Hi all.

I have been doing some HTML scraping and today a fellow coder told me about this thing 'DOM' and how much easier it is to use it rather than manipulating strings as I have been doing. He doesn't know much about it, and that's why I came here asking for your help.

I have been googling about it and seen some example code and I was immediately drawn by it. However, I haven't been able to install a library that allows me to do it. This one - libxml2dom - looked great but I haven't been able to install it on my machine. My OS is Windows.

I have noticed that most of the libraries are focused towards XML, but will they work with HTML, too?

Do you use DOM for your HTML scraping? Which library do you use?

Thanks.

HTML is a special case of XML, the difference is that in an XML file, you can have arbitrary tags, like <nunos>hello</nunos> . So, if a library can parse XML, it can also parse HTML and other specialisations of XML, like MATHML, etc. That's why most libraries are designed for XML.

My preferred library to read, write and modify XML and HTML is lxml. It parses XML to produce a tree of nodes obeying the ElementTree interface. This tree can be transformed by your code to create new files.

HTML is a special case of XML, the difference is that in an XML file, you can have arbitrary tags, like <nunos>hello</nunos> . So, if a library can parse XML, it can also parse HTML and other specialisations of XML, like MATHML, etc. That's why most libraries are designed for XML.

My preferred library to read, write and modify XML and HTML is lxml. It parses XML to produce a tree of nodes obeying the ElementTree interface. This tree can be transformed by your code to create new files.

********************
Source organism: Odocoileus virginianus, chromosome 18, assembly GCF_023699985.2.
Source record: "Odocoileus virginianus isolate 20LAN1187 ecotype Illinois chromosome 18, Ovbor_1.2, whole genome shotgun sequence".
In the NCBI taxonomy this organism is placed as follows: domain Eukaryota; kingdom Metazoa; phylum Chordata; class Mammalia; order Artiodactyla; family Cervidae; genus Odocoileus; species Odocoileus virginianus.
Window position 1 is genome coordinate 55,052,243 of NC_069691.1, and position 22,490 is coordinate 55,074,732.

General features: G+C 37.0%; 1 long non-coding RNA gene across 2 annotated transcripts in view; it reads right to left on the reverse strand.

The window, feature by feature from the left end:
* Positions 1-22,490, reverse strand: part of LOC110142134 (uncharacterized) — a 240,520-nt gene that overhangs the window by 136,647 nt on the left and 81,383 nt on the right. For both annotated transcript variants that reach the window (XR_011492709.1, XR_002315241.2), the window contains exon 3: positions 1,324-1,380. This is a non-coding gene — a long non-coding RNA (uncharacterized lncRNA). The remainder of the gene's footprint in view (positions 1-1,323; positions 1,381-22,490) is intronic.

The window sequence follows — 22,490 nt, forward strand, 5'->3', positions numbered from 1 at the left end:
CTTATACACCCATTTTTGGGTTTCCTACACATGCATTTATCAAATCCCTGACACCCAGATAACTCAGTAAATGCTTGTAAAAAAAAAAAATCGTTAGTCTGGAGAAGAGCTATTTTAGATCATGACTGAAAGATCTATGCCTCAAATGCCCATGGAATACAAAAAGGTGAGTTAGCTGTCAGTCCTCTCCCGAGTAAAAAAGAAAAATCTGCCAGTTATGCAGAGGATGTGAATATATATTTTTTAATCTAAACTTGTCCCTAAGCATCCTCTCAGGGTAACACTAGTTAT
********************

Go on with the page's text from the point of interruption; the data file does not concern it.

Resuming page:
Thanks for your reply 'Gribouillis'. It's not the first time you have helped me here in Dani Web and I have been here for only a few days. So thanks.

I was having some trouble with the installation, but I evetually managed to do it and now I am up and running libxml2dom commands. I was able to easily do in 2 minutes what used to take me at least 20 minutes or even more. This library is awesome!

I have just started learning how to work with DOM today and I need some extreme noob questions cleared out. Please bear with me :icon_redface:.

The page I am working on (teste.htm):

<html>
  <head>
    <title>
      Title
    </title>
  </head>
  <body bgcolor = 'FFFFF'>
    <table>
      <tr bgcolor="#EEEEEE">
        <td nowrap="nowrap">
          <font size="2" face="Tahoma, Arial"> <a name="1375048"></a> </font>
        </td>
        <td nowrap="nowrap">
          <font size="-2" face="Verdana"> 8/15/2009</font>
        </td>
      </tr>
    </table>
  </body>
</html>
import libxml2dom

foo = open('teste.htm', 'r')
str1 = foo.read()

doc = libxml2dom.parseString(str1, html=1)

>>> html = doc.firstChild
>>> html.nodeName
u'html'
>>> head = html.firstChild
>>> head.nodeName
u'head'
>>> title = head.firstChild
>>> title.nodeName
u'title'
>>> body = head.nextSibling
>>> body.nodeName
u'body'
>>> table = body.firstChild
>>> table.nodeName
u'text' #?! Why!? Shouldn't it be a table? (1)
>>> table = body.firstChild.nextSibling #why this works? is there a text element hidden? (2)
>>> table.nodeName
u'table' 
>>> tr = table.firstChild
>>> tr.nodeName
u'tr'
>>> td = tr.firstChild
>>> td.nodeName
u'td'
>>> font = td.firstChild
>>> font.nodeName
u'text' # (1)
>>> font = td.firstChild.nextSibling # (2)
>>> font.nodeName
u'font' 
>>> a = font.firstChild
>>> a.nodeName
u'text' #(1)
>>> a = font.firstChild.nextSibling #(2)
>>> a.nodeName
u'a'